Here’s our “money well spent” spending recap for September 2020. I write these posts to reflect on my life right now and give you insights into our lives and our spending. For a larger explanation of why I write these posts, check out March 2019’s post.
I love September. Mostly because that’s when Cortland Apples start to be in season. But it also marks the start of school and has nearly perfect weather.
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As I’ve said before, my only goal during the pandemic is to “make sure everyone in our family is doing the best they can be doing during this time.” The pandemic isn’t normal times. However, our spending in September was close to our pre-pandemic spending levels.
Money well spent- major expenditures in September 2020
So as you can see we spent 41% of our post-tax income. I calculate our savings rate based upon the difference between our income and our spending. Using that method, we saved 59% of our income, of which 15% went towards our mortgage principal.
As you may know, we track all of our expenses and net worth in CountAbout. It’s a great tool for tracking expenses and developing budgets. One of the best features about CountAbout is that you can attach receipts. It makes organizing paperwork for tax time a breeze. If you’re interested you can sign up through this link for a 15 day free trial.
We spent $800 on groceries this past month. That’s almost double our 1 month low, set in February, when we only spent $430 on food. We still managed to stay below the USDA “thrifty” food budget plan of $882 per month for our family. (The USDA thrifty plan is used to determine the food stamp allowance for our size and age of family).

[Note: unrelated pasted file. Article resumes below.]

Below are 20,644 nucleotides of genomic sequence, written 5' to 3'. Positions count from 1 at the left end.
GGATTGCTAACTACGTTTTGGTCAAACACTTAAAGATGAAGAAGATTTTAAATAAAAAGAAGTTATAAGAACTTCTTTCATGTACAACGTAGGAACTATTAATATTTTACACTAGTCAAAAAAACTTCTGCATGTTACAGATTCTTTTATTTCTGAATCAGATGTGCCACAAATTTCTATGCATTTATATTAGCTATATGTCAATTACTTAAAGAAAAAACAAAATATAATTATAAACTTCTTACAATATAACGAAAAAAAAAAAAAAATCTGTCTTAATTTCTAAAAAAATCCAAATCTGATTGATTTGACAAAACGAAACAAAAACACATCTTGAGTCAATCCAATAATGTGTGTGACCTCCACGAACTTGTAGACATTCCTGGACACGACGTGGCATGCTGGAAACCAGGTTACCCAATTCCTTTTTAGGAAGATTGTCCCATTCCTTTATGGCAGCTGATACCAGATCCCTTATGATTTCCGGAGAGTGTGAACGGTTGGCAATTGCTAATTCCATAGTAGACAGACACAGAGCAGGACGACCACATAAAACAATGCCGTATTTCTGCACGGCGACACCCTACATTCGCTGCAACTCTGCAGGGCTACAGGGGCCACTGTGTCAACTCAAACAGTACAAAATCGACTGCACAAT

If the pandemic has changed anything about our family’s finances, it’s changed how we feel about grocery spending. It used to be a game to see how low we could go. Now, we’re happy to pay to have our groceries dropped on our doorstep from Instacart. We still cook everything from scratch, but are okay ordering what we need instead of scouting around for the absolute lowest prices on things.
Are kids expensive? Besides daycare– I think having kids is in many ways, cheaper than advertised (especially when you have more than 1 kid). So I’m sharing our spending in the “kid” category this year.
We spent less than $40 on kids for the second straight month. So far we’ve spent $1,016 on kids (excluding daycare, and I guess food).
There’s no easy answer to “how much do kids cost”. Bloggers that insist kids are cheap don’t mention childcare or healthcare. (An ER visit will set you back about $10k, and we’ve had a couple of those in 12 years of parenting). But when you look at what we actually spend on kids, it’s less than a lot of people spend on their hobbies.